In Phillips v. Montgomery County, No. M2012-00737-SC-R11-CV (Aug. 18, 2014), the Tennessee Supreme Court held that a property owner could recover under the state's inverse condemnation statute, Tenn. Code Ann. § 29-16-123, for a regulatory taking:
We hold that, like the Takings Clause of the United States Constitution, article I, section 21 of the Tennessee Constitution encompasses regulatory takings and that the Property Owners’ complaint is sufficient to allege a state constitutional regulatory taking claim, for which they may seek compensation under Tennessee’s inverse condemnation statute, Tennessee Code Annotated section 29-16-123.Slip op. at 12.
That's all well and good, and we applaud the court for doing so. But wait a minute, you say, that statute and this issue sure sound familiar.
Indeed they do. This is the same statute which the U.S. Supreme Court, in Williamson County Regional Planning Comm'n v. Hamilton Bank, 473 U.S. 172 (1985), held allowed recovery under a regulatory takings theory under Tennessee law:
The Tennessee state courts have interpreted § 29-16-123 to allow recovery through inverse condemnation where the "taking" is effected by restrictive zoning laws or development regulations. See Davis v. Metropolitan Govt. of Nashville, 620 S.W.2d 532, 533-534 (Tenn. App. 1981); Speight v. Lockhart, 524 S.W.2d 249 (Tenn. App. 1975).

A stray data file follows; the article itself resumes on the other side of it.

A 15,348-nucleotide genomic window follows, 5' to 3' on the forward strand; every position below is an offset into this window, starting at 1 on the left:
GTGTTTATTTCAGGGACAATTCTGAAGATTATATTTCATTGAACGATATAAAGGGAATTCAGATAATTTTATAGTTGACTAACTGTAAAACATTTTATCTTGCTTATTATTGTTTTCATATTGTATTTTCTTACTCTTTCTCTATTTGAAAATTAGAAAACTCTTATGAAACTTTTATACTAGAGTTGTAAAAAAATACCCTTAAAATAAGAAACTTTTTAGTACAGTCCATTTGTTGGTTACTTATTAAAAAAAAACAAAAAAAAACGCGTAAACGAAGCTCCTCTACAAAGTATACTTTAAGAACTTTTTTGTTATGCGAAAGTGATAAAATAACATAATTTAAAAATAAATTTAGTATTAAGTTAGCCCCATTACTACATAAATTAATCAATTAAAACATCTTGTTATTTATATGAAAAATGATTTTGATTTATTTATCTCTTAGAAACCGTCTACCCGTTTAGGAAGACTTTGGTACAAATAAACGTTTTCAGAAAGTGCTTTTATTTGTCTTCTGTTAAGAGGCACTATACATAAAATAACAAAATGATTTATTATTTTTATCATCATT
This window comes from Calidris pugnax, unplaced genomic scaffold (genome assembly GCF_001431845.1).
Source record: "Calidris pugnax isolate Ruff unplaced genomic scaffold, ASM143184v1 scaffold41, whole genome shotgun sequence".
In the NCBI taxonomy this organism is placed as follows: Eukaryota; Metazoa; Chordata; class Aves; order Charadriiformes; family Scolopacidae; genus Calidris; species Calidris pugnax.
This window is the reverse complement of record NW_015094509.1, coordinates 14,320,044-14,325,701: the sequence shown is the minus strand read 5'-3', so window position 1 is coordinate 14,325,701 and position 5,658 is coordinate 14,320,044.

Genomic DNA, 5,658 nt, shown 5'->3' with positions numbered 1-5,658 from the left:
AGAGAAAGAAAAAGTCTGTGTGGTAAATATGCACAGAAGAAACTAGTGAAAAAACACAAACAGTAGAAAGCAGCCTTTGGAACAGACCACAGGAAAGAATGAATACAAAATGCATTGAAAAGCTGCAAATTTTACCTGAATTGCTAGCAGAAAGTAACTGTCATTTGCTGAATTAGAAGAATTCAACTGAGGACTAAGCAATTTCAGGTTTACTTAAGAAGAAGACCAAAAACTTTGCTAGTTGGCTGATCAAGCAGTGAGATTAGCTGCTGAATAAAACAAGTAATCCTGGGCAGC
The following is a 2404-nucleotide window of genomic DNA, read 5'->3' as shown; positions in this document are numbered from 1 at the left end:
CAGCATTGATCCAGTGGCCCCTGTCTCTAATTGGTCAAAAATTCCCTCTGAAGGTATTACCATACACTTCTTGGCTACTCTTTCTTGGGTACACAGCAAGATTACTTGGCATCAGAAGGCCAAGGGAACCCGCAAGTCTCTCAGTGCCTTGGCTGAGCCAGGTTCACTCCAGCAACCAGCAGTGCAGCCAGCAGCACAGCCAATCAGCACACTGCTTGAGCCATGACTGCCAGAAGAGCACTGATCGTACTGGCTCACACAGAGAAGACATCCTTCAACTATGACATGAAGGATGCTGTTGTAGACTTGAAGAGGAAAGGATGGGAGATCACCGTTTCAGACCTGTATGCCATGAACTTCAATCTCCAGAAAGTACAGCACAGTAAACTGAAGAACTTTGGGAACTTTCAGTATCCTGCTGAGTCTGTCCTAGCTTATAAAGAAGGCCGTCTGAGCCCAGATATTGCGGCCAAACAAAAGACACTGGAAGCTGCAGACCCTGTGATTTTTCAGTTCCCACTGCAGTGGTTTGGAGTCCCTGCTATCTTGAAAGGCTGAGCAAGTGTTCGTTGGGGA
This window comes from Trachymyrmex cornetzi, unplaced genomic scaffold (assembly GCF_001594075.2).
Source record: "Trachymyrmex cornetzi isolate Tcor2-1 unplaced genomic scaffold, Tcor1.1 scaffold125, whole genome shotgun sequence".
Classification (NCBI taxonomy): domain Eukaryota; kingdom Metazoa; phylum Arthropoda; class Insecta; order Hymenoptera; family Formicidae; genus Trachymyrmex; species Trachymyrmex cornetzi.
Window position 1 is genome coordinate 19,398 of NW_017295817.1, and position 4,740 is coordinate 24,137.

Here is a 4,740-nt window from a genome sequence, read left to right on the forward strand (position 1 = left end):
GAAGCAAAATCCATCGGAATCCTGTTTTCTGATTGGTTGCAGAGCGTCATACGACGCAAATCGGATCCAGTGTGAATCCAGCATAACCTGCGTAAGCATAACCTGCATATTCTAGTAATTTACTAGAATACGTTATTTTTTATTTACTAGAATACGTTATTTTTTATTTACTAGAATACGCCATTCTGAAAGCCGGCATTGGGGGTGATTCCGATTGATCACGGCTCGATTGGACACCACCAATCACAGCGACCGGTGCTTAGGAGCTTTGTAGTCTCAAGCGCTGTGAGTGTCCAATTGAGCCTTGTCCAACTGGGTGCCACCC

Williamson County, 473 U.S. at 196.
Problem was, the only Tennessee court that mattered -- the Tennessee Supreme Court -- had actually not interpreted the statute that way, would not do so for another 29 years, and indeed, at the time of Williamson County, limited the inverse condemnation statute to physical occupation and "nuisance-type" takings:
It is true that until today this Court has recognized only physical occupation takings and nuisance-type takings. See Edwards, 115 S.W.3d at 465 (quoting Pleasant View Util. Dist v. Vradenburg, 545 S.W.2d 733, 735 (Tenn. 1977)); Lea v. Louisville & Nashville R.R. Co., 188 S.W. 215, 219 (Tenn. 1916).
Slip op. at 11. In Phillips, the Tennessee court noted that the issue of whether compensation under the inverse condemnation statute was available for regulatory takings claims was "an issue of first impression for this Court." Slip op. at 9.
Which naturally takes us to the question of how could the U.S. Supreme Court in 1985 base its decision in Williamson County -- and have created the takings ripeness doctrine -- by concluding that Tennessee law allowed a regulatory takings plaintiff to recover compensation a quarter-century before the Tennessee Supreme Court actually determined that's what Tennessee law allows?
The short answer, of course, is that the U.S. Supreme Court simply got it wrong (as noted by Professor Kanner in this post), and as a consequence, gave us the flawed ripeness rules of Williamson County that we've been stuck with ever since. We raise this not to point out how prescient the U.S. Supreme Court was in Williamson County regarding Tennessee law, but that we must take the Court's statements about what state law may or may not allow with a grain of salt where the state supreme court has not weighed in explicity.
This episode also highlights the problem of appellate courts going off on their own to address issues not raised, briefed, or argued by the parties (remember, the parties in Williamson County argued only about whether a temporary taking could be a taking at all, and it was the Court which raised the "ripeness" issue on its own). As illustrated by this case, sometimes the court has no idea what it is talking about.